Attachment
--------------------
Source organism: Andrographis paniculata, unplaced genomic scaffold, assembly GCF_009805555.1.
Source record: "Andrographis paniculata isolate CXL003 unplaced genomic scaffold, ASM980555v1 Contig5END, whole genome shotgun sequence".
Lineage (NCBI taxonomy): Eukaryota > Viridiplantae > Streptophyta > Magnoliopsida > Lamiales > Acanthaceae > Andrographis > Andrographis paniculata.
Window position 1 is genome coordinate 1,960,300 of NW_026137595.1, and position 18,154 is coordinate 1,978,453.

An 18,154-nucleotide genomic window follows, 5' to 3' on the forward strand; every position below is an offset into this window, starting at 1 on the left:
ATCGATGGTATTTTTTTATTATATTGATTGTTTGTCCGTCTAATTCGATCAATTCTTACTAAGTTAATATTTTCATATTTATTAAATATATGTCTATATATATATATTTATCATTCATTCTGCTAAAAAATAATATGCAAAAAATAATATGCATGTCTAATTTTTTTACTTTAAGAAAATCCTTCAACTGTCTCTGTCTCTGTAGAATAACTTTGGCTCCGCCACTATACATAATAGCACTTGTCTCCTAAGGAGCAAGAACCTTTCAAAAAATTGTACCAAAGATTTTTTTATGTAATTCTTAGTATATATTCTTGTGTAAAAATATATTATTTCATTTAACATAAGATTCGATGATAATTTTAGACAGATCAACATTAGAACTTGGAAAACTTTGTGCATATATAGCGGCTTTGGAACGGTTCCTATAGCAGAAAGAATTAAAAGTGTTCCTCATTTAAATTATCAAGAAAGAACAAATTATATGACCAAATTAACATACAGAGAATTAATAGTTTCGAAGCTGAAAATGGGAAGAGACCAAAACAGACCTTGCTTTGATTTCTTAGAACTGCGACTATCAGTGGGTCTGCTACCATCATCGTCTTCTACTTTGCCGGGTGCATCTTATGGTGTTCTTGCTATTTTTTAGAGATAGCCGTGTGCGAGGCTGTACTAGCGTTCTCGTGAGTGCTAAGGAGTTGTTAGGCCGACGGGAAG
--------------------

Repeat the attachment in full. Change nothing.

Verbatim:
Source organism: Andrographis paniculata, unplaced genomic scaffold, assembly GCF_009805555.1.
Source record: "Andrographis paniculata isolate CXL003 unplaced genomic scaffold, ASM980555v1 Contig5END, whole genome shotgun sequence".
Lineage (NCBI taxonomy): Eukaryota > Viridiplantae > Streptophyta > Magnoliopsida > Lamiales > Acanthaceae > Andrographis > Andrographis paniculata.
Window position 1 is genome coordinate 1,960,300 of NW_026137595.1, and position 18,154 is coordinate 1,978,453.

An 18,154-nucleotide genomic window follows, 5' to 3' on the forward strand; every position below is an offset into this window, starting at 1 on the left:
ATCGATGGTATTTTTTTATTATATTGATTGTTTGTCCGTCTAATTCGATCAATTCTTACTAAGTTAATATTTTCATATTTATTAAATATATGTCTATATATATATATTTATCATTCATTCTGCTAAAAAATAATATGCAAAAAATAATATGCATGTCTAATTTTTTTACTTTAAGAAAATCCTTCAACTGTCTCTGTCTCTGTAGAATAACTTTGGCTCCGCCACTATACATAATAGCACTTGTCTCCTAAGGAGCAAGAACCTTTCAAAAAATTGTACCAAAGATTTTTTTATGTAATTCTTAGTATATATTCTTGTGTAAAAATATATTATTTCATTTAACATAAGATTCGATGATAATTTTAGACAGATCAACATTAGAACTTGGAAAACTTTGTGCATATATAGCGGCTTTGGAACGGTTCCTATAGCAGAAAGAATTAAAAGTGTTCCTCATTTAAATTATCAAGAAAGAACAAATTATATGACCAAATTAACATACAGAGAATTAATAGTTTCGAAGCTGAAAATGGGAAGAGACCAAAACAGACCTTGCTTTGATTTCTTAGAACTGCGACTATCAGTGGGTCTGCTACCATCATCGTCTTCTACTTTGCCGGGTGCATCTTATGGTGTTCTTGCTATTTTTTAGAGATAGCCGTGTGCGAGGCTGTACTAGCGTTCTCGTGAGTGCTAAGGAGTTGTTAGGCCGACGGGAAG